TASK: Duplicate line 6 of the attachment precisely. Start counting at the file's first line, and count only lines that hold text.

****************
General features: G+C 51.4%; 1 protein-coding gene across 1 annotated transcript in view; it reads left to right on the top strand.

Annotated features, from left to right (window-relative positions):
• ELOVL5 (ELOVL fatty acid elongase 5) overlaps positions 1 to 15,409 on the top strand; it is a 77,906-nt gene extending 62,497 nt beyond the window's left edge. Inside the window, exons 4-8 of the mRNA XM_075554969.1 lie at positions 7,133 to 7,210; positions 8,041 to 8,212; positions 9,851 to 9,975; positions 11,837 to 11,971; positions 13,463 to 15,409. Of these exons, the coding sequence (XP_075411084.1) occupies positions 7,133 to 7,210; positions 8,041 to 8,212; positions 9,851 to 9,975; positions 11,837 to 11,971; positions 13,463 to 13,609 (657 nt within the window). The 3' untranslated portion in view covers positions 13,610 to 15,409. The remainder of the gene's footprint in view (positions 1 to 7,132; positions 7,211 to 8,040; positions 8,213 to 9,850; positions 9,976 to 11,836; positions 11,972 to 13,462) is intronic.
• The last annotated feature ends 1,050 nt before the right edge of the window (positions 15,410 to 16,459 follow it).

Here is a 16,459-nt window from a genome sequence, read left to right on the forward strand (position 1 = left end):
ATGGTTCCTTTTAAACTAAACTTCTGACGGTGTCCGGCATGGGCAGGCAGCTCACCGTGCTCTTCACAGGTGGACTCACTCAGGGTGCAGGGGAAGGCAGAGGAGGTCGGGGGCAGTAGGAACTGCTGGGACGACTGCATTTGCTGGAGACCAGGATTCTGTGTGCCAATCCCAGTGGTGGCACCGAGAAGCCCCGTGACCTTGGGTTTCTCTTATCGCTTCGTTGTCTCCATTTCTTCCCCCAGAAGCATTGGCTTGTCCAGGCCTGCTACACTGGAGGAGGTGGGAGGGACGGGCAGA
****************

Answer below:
ATGGTTCCTTTTAAACTAAACTTCTGACGGTGTCCGGCATGGGCAGGCAGCTCACCGTGCTCTTCACAGGTGGACTCACTCAGGGTGCAGGGGAAGGCAGAGGAGGTCGGGGGCAGTAGGAACTGCTGGGACGACTGCATTTGCTGGAGACCAGGATTCTGTGTGCCAATCCCAGTGGTGGCACCGAGAAGCCCCGTGACCTTGGGTTTCTCTTATCGCTTCGTTGTCTCCATTTCTTCCCCCAGAAGCATTGGCTTGTCCAGGCCTGCTACACTGGAGGAGGTGGGAGGGACGGGCAGA